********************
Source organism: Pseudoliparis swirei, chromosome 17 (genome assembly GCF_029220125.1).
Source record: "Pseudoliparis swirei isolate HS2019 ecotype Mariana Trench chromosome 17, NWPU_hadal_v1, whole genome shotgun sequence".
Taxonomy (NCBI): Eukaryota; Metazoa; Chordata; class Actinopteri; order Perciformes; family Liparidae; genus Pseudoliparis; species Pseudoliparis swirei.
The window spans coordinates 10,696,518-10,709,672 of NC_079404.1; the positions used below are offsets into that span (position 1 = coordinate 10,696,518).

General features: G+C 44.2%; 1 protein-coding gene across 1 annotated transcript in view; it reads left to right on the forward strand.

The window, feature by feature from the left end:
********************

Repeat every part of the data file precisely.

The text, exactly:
Source organism: Pseudoliparis swirei, chromosome 17 (genome assembly GCF_029220125.1).
Source record: "Pseudoliparis swirei isolate HS2019 ecotype Mariana Trench chromosome 17, NWPU_hadal_v1, whole genome shotgun sequence".
Taxonomy (NCBI): Eukaryota; Metazoa; Chordata; class Actinopteri; order Perciformes; family Liparidae; genus Pseudoliparis; species Pseudoliparis swirei.
The window spans coordinates 10,696,518-10,709,672 of NC_079404.1; the positions used below are offsets into that span (position 1 = coordinate 10,696,518).

General features: G+C 44.2%; 1 protein-coding gene across 1 annotated transcript in view; it reads left to right on the forward strand.

The window, feature by feature from the left end: